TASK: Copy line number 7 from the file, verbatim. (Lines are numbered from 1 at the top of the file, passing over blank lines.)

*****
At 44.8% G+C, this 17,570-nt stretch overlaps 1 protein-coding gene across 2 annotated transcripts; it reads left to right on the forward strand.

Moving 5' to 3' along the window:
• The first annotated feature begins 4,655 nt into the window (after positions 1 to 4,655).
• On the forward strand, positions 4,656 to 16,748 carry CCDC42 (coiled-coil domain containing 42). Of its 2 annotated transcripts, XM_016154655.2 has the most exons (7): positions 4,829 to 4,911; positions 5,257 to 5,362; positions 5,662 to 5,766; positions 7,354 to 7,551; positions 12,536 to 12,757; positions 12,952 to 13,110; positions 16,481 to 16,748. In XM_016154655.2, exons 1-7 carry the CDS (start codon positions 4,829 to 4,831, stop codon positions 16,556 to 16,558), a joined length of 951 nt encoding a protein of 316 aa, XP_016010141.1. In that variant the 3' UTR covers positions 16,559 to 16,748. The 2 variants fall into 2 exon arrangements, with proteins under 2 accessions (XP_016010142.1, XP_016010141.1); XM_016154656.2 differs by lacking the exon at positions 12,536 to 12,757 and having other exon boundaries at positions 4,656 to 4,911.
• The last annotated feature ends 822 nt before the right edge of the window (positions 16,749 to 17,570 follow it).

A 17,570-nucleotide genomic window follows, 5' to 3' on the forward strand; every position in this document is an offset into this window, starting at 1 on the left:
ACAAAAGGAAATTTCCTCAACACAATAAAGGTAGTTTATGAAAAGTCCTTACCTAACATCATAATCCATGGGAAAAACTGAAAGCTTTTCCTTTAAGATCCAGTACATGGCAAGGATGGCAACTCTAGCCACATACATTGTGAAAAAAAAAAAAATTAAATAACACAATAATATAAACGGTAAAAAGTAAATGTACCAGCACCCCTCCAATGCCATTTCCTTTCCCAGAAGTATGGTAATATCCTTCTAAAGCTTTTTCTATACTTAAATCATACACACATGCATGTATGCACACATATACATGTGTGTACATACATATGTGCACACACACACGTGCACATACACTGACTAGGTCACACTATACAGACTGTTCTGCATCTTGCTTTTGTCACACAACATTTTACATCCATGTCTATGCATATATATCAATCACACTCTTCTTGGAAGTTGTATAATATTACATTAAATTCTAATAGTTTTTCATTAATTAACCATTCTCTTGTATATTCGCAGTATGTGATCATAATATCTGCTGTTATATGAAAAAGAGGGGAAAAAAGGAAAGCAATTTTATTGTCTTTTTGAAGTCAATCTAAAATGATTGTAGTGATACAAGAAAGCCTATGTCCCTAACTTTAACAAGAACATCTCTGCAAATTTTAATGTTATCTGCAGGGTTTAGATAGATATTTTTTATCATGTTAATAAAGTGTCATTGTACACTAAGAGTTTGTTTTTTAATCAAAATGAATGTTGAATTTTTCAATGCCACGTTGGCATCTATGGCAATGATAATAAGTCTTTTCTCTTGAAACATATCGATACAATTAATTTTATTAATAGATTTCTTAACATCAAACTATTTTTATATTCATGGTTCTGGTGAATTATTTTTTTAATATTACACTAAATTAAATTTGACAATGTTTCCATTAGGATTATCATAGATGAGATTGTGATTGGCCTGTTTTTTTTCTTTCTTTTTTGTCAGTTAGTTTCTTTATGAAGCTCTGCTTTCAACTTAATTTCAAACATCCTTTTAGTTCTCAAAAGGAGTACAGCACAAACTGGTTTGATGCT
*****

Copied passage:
ACAAAAGGAAATTTCCTCAACACAATAAAGGTAGTTTATGAAAAGTCCTTACCTAACATCATAATCCATGGGAAAAACTGAAAGCTTTTCCTTTAAGATCCAGTACATGGCAAGGATGGCAACTCTAGCCACATACATTGTGAAAAAAAAAAAAATTAAATAACACAATAATATAAACGGTAAAAAGTAAATGTACCAGCACCCCTCCAATGCCATTTCCTTTCCCAGAAGTATGGTAATATCCTTCTAAAGCTTTTTCTATACTTAAATCATACACACATGCATGTATGCACACATATACATGTGTGTACATACATATGTGCACACACACACGTGCACATACACTGACTAGGTCACACTATACAGACTGTTCTGCATCTTGCTTTTGTCACACAACATTTTACATCCATGTCTATGCATATATATCAATCACACTCTTCTTGGAAGTTGTATAATATTACATTAAATTCTAATAGTTTTTCATTAATTAACCATTCTCTTGTATATTCGCAGTATGTGATCATAATATCTGCTGTTATATGAAAAAGAGGGGAAAAAAGGAAAGCAATTTTATTGTCTTTTTGAAGTCAATCTAAAATGATTGTAGTGATACAAGAAAGCCTATGTCCCTAACTTTAACAAGAACATCTCTGCAAATTTTAATGTTATCTGCAGGGTTTAGATAGATATTTTTTATCATGTTAATAAAGTGTCATTGTACACTAAGAGTTTGTTTTTTAATCAAAATGAATGTTGAATTTTTCAATGCCACGTTGGCATCTATGGCAATGATAATAAGTCTTTTCTCTTGAAACATATCGATACAATTAATTTTATTAATAGATTTCTTAACATCAAACTATTTTTATATTCATGGTTCTGGTGAATTATTTTTTTAATATTACACTAAATTAAATTTGACAATGTTTCCATTAGGATTATCATAGATGAGATTGTGATTGGCCTGTTTTTTTTCTTTCTTTTTTGTCAGTTAGTTTCTTTATGAAGCTCTGCTTTCAACTTAATTTCAAACATCCTTTTAGTTCTCAAAAGGAGTACAGCACAAACTGGTTTGATGCT